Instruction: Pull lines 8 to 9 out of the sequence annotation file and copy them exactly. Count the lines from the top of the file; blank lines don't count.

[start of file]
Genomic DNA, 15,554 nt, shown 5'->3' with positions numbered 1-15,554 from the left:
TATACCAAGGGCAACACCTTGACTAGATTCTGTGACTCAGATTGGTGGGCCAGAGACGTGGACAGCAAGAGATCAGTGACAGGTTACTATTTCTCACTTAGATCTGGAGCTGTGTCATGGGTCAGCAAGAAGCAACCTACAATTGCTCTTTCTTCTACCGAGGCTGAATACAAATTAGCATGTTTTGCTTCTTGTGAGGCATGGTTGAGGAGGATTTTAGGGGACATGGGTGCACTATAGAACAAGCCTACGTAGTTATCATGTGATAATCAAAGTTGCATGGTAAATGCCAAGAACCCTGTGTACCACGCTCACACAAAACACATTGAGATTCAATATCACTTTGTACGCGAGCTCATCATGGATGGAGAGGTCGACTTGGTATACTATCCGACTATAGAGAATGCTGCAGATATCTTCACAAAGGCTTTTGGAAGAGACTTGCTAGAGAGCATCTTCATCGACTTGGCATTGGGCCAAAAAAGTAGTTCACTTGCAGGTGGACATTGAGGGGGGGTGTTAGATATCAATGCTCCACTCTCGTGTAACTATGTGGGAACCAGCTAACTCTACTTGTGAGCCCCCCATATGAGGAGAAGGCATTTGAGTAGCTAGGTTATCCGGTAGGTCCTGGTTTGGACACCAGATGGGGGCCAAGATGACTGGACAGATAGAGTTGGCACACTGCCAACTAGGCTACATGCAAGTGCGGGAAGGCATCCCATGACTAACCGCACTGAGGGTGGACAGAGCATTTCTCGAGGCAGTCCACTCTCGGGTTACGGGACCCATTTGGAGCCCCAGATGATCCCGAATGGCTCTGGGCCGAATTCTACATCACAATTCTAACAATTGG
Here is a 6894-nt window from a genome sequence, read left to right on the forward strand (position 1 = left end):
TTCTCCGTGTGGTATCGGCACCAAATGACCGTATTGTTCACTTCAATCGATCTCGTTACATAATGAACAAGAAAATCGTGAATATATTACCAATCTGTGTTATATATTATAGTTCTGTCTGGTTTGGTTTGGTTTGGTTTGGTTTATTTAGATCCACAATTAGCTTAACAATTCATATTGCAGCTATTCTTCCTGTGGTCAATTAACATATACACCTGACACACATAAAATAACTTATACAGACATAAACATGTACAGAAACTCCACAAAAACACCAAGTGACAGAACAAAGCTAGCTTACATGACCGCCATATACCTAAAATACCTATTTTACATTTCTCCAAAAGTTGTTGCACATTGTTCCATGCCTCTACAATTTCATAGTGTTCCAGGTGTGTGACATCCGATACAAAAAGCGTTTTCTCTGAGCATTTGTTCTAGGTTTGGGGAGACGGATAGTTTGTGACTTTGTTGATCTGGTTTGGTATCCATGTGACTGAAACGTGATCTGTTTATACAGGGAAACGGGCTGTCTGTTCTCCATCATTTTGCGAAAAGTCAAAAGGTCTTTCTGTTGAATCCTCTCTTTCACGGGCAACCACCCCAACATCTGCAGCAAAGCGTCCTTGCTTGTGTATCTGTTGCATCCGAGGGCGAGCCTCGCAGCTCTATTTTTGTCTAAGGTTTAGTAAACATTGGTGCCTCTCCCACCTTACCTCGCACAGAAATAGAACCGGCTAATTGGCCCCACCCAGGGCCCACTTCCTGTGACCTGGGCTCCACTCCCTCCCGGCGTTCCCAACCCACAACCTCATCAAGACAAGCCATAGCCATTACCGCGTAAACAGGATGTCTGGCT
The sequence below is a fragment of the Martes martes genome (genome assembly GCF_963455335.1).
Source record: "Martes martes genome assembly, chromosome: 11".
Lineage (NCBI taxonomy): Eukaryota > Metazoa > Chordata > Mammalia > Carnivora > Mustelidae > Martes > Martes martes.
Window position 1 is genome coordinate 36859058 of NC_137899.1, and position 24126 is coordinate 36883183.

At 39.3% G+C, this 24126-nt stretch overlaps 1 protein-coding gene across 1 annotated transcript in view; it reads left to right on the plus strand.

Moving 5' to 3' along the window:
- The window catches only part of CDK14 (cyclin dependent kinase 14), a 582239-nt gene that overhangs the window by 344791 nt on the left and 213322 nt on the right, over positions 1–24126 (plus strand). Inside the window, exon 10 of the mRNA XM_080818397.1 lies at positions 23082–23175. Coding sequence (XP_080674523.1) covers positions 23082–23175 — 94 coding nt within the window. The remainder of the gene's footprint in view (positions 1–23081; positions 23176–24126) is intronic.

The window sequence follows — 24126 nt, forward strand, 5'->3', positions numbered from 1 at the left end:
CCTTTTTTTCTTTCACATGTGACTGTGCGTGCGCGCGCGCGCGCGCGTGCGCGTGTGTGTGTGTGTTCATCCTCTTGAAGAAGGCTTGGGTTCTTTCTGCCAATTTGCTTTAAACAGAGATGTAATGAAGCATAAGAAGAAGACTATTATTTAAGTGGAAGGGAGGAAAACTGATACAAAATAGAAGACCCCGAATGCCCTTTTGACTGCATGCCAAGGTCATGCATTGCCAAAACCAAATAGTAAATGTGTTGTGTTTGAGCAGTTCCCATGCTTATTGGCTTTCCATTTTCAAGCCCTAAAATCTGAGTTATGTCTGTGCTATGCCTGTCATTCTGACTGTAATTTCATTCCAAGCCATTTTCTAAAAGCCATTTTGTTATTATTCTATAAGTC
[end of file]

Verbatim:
Window position 1 is genome coordinate 36859058 of NC_137899.1, and position 24126 is coordinate 36883183.

At 39.3% G+C, this 24126-nt stretch overlaps 1 protein-coding gene across 1 annotated transcript in view; it reads left to right on the plus strand.